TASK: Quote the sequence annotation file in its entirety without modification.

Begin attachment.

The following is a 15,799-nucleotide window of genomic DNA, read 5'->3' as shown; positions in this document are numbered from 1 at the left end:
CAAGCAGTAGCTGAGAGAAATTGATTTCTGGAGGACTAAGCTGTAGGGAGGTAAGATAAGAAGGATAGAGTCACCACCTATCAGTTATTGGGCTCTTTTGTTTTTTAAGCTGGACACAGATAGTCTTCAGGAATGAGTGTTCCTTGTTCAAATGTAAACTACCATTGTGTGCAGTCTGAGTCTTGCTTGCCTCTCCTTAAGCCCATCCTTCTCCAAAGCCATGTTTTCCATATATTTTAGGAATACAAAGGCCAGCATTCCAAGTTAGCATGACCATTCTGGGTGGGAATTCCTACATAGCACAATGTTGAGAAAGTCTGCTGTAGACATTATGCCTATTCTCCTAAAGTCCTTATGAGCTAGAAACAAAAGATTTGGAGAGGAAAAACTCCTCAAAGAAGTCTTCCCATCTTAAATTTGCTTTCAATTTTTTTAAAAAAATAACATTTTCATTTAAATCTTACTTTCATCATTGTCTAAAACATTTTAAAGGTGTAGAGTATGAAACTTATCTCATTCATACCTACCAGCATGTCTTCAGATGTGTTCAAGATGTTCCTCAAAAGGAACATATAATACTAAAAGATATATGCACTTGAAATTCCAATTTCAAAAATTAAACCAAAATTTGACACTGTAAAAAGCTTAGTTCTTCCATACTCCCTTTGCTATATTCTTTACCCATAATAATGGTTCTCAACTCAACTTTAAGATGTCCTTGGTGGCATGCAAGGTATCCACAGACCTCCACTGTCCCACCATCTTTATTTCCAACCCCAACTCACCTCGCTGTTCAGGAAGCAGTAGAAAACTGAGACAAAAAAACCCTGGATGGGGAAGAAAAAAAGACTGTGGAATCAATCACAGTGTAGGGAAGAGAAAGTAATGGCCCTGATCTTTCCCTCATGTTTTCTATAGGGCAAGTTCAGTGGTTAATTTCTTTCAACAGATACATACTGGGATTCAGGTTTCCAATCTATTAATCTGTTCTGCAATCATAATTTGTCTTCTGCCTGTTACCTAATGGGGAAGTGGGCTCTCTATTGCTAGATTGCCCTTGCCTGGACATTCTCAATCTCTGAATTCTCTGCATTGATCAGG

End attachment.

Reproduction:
The following is a 15,799-nucleotide window of genomic DNA, read 5'->3' as shown; positions in this document are numbered from 1 at the left end:
CAAGCAGTAGCTGAGAGAAATTGATTTCTGGAGGACTAAGCTGTAGGGAGGTAAGATAAGAAGGATAGAGTCACCACCTATCAGTTATTGGGCTCTTTTGTTTTTTAAGCTGGACACAGATAGTCTTCAGGAATGAGTGTTCCTTGTTCAAATGTAAACTACCATTGTGTGCAGTCTGAGTCTTGCTTGCCTCTCCTTAAGCCCATCCTTCTCCAAAGCCATGTTTTCCATATATTTTAGGAATACAAAGGCCAGCATTCCAAGTTAGCATGACCATTCTGGGTGGGAATTCCTACATAGCACAATGTTGAGAAAGTCTGCTGTAGACATTATGCCTATTCTCCTAAAGTCCTTATGAGCTAGAAACAAAAGATTTGGAGAGGAAAAACTCCTCAAAGAAGTCTTCCCATCTTAAATTTGCTTTCAATTTTTTTAAAAAAATAACATTTTCATTTAAATCTTACTTTCATCATTGTCTAAAACATTTTAAAGGTGTAGAGTATGAAACTTATCTCATTCATACCTACCAGCATGTCTTCAGATGTGTTCAAGATGTTCCTCAAAAGGAACATATAATACTAAAAGATATATGCACTTGAAATTCCAATTTCAAAAATTAAACCAAAATTTGACACTGTAAAAAGCTTAGTTCTTCCATACTCCCTTTGCTATATTCTTTACCCATAATAATGGTTCTCAACTCAACTTTAAGATGTCCTTGGTGGCATGCAAGGTATCCACAGACCTCCACTGTCCCACCATCTTTATTTCCAACCCCAACTCACCTCGCTGTTCAGGAAGCAGTAGAAAACTGAGACAAAAAAACCCTGGATGGGGAAGAAAAAAAGACTGTGGAATCAATCACAGTGTAGGGAAGAGAAAGTAATGGCCCTGATCTTTCCCTCATGTTTTCTATAGGGCAAGTTCAGTGGTTAATTTCTTTCAACAGATACATACTGGGATTCAGGTTTCCAATCTATTAATCTGTTCTGCAATCATAATTTGTCTTCTGCCTGTTACCTAATGGGGAAGTGGGCTCTCTATTGCTAGATTGCCCTTGCCTGGACATTCTCAATCTCTGAATTCTCTGCATTGATCAGG